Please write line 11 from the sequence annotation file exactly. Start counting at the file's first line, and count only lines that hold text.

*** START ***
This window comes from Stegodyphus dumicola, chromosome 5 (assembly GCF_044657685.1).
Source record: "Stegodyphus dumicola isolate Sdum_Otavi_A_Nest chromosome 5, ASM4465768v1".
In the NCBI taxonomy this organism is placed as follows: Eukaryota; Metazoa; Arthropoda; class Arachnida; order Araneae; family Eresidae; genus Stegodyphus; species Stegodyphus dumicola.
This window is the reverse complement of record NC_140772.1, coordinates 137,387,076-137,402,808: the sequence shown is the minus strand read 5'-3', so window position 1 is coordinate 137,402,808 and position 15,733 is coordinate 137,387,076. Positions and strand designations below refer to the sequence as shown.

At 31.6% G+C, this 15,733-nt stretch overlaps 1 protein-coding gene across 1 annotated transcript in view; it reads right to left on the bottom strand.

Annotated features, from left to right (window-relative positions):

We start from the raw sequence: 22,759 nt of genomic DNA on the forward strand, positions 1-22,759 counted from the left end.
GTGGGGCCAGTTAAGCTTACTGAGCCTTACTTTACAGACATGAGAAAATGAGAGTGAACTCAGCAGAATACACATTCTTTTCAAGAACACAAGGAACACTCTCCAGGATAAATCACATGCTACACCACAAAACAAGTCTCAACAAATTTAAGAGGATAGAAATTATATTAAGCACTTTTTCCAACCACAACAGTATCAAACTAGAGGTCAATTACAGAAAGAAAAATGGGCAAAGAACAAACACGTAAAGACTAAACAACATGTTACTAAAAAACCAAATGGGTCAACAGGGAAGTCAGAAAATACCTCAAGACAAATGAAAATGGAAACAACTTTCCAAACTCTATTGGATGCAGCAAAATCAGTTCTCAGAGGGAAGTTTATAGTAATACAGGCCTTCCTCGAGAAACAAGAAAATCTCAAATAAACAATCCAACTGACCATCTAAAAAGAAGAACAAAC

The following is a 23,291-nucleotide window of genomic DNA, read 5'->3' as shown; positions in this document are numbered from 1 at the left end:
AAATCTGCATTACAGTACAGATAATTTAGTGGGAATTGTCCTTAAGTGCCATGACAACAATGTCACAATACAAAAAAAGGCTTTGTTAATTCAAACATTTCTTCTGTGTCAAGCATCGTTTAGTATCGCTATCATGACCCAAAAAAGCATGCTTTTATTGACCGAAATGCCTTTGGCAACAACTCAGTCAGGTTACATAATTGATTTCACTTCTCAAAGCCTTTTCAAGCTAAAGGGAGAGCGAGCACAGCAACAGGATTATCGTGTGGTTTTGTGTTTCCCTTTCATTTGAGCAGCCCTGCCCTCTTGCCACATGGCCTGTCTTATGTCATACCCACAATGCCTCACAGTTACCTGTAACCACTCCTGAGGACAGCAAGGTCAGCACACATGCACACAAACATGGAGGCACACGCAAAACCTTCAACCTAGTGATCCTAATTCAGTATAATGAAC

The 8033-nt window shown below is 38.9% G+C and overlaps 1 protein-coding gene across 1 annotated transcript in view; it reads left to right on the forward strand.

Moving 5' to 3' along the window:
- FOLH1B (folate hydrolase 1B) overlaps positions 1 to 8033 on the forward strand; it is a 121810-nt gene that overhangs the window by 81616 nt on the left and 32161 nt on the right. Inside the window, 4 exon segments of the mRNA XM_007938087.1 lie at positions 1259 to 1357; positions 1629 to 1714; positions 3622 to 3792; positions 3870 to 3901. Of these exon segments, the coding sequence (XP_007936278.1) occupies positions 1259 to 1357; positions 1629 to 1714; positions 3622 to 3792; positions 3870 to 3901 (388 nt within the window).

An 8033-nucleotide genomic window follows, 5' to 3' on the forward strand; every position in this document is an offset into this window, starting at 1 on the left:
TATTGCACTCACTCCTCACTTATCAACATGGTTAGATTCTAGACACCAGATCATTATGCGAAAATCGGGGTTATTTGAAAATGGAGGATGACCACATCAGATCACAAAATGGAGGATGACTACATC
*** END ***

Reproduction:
The 8033-nt window shown below is 38.9% G+C and overlaps 1 protein-coding gene across 1 annotated transcript in view; it reads left to right on the forward strand.